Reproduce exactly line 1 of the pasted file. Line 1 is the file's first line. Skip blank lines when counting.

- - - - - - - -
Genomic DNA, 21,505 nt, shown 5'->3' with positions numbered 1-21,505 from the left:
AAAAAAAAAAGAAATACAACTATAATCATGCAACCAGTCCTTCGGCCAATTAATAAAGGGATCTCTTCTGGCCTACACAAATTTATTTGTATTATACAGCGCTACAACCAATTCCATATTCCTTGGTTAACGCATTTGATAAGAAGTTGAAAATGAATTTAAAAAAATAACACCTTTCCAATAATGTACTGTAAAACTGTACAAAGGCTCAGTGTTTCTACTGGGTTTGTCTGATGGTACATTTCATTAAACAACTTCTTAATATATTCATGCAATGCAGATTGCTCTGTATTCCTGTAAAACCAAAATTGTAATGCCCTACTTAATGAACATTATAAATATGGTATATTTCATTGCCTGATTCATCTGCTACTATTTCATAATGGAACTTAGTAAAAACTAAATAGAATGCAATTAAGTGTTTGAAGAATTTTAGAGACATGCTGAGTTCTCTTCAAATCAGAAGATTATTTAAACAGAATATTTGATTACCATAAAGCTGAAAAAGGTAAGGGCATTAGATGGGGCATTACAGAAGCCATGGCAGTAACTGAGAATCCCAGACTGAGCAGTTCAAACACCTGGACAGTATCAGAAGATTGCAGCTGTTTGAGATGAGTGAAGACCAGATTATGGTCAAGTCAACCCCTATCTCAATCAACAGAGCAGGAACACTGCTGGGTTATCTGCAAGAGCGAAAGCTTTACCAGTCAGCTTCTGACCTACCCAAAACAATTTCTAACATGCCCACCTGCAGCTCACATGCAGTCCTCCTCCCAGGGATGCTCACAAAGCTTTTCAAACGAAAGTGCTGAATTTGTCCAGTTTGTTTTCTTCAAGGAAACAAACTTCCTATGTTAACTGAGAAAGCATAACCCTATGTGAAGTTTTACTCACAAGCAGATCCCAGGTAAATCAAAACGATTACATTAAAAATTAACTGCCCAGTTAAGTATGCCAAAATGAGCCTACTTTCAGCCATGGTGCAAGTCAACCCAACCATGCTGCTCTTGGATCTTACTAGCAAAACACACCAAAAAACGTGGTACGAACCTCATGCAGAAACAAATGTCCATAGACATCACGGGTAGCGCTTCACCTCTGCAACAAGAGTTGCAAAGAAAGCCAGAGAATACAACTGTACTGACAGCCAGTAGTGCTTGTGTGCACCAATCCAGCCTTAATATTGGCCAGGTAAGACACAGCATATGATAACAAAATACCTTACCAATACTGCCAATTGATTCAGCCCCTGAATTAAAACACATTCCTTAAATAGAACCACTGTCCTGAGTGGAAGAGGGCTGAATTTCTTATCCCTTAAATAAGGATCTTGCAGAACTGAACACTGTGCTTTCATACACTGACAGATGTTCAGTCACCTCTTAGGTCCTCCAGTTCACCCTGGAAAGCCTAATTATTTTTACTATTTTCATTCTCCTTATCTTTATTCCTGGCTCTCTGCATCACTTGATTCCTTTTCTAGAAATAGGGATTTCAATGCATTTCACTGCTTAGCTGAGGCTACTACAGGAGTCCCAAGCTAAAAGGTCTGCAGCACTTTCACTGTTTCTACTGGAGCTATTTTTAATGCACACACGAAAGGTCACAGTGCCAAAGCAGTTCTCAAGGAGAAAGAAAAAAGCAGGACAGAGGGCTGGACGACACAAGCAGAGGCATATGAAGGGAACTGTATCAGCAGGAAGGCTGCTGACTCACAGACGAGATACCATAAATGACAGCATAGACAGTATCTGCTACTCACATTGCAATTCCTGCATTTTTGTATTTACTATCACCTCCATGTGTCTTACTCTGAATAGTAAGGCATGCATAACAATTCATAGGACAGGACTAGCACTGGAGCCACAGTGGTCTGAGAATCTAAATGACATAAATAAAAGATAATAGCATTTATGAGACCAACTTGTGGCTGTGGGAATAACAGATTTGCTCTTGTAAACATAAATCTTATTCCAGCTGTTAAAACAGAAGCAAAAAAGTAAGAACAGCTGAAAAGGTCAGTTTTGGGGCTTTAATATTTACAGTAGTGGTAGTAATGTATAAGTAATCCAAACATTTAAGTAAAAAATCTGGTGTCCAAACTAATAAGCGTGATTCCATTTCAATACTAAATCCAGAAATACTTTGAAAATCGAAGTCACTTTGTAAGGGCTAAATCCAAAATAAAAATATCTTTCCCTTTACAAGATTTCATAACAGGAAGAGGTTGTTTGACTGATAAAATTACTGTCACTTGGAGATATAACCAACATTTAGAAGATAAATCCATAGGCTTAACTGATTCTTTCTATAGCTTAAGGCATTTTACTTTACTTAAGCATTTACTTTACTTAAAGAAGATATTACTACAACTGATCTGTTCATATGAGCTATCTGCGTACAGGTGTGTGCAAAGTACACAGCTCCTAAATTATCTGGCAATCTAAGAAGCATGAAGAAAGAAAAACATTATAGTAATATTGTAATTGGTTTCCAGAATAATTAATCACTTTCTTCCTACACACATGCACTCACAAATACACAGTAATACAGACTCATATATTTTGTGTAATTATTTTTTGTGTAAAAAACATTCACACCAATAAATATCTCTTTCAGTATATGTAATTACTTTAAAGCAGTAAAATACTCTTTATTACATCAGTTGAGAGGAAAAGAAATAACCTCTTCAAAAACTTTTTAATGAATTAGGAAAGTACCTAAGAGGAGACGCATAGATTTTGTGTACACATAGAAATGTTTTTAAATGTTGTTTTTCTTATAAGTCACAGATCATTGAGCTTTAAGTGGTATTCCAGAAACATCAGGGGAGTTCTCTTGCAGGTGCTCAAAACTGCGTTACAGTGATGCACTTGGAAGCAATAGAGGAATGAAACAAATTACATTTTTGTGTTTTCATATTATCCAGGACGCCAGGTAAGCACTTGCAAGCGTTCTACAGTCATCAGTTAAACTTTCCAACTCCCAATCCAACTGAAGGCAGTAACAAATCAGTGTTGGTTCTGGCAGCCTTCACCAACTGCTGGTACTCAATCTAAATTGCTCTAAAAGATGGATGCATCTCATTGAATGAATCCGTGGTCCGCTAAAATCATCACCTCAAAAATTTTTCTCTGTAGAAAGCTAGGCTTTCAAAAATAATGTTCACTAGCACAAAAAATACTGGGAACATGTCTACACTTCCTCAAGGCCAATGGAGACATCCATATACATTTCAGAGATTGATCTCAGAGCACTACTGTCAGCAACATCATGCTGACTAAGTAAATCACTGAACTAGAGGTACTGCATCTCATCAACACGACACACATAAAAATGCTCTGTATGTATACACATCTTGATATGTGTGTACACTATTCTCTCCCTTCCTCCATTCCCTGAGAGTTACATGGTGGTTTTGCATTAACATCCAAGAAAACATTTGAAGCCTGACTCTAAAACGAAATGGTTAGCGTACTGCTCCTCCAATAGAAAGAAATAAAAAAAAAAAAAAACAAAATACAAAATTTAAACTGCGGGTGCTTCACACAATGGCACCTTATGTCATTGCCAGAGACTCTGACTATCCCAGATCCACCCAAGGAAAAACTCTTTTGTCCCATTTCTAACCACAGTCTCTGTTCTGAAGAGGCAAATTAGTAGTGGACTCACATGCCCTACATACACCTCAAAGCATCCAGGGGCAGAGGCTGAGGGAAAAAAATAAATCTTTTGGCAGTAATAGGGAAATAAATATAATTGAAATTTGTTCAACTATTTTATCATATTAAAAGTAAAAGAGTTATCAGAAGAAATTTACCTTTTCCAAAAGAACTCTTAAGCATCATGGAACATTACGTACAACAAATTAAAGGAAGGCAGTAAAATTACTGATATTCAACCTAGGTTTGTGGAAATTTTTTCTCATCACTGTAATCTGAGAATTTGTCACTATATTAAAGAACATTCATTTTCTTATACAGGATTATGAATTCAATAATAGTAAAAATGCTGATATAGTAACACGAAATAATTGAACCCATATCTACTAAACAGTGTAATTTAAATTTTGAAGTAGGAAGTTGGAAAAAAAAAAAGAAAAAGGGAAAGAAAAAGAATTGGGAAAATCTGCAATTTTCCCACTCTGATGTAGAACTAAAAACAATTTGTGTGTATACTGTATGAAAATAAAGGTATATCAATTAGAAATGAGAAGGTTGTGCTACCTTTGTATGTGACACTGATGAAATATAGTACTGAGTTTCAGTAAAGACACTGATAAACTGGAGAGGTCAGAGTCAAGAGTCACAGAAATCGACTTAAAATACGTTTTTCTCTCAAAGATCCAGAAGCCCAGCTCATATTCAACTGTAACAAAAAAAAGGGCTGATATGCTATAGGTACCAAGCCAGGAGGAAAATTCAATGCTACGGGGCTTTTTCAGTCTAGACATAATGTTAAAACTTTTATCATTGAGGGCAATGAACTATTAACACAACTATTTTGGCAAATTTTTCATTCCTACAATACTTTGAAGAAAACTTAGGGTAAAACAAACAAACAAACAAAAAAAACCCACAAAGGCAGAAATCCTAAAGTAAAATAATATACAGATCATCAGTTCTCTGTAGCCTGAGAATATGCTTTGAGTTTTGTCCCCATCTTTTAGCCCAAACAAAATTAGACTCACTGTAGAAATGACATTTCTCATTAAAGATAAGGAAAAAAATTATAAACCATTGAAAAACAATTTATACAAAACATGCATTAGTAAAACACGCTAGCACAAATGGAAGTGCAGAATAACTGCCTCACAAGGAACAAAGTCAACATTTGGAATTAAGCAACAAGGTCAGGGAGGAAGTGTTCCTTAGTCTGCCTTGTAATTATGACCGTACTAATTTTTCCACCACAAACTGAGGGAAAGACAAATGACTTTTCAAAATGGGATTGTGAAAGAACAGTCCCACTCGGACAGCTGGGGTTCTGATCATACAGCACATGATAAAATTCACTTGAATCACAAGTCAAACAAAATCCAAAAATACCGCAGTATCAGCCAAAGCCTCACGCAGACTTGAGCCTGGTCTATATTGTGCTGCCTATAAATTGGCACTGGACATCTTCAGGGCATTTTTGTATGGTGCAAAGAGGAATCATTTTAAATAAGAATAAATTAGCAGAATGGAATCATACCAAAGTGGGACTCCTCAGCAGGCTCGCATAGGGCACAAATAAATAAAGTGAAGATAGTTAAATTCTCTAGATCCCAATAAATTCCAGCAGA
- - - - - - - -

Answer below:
Genomic DNA, 21,505 nt, shown 5'->3' with positions numbered 1-21,505 from the left: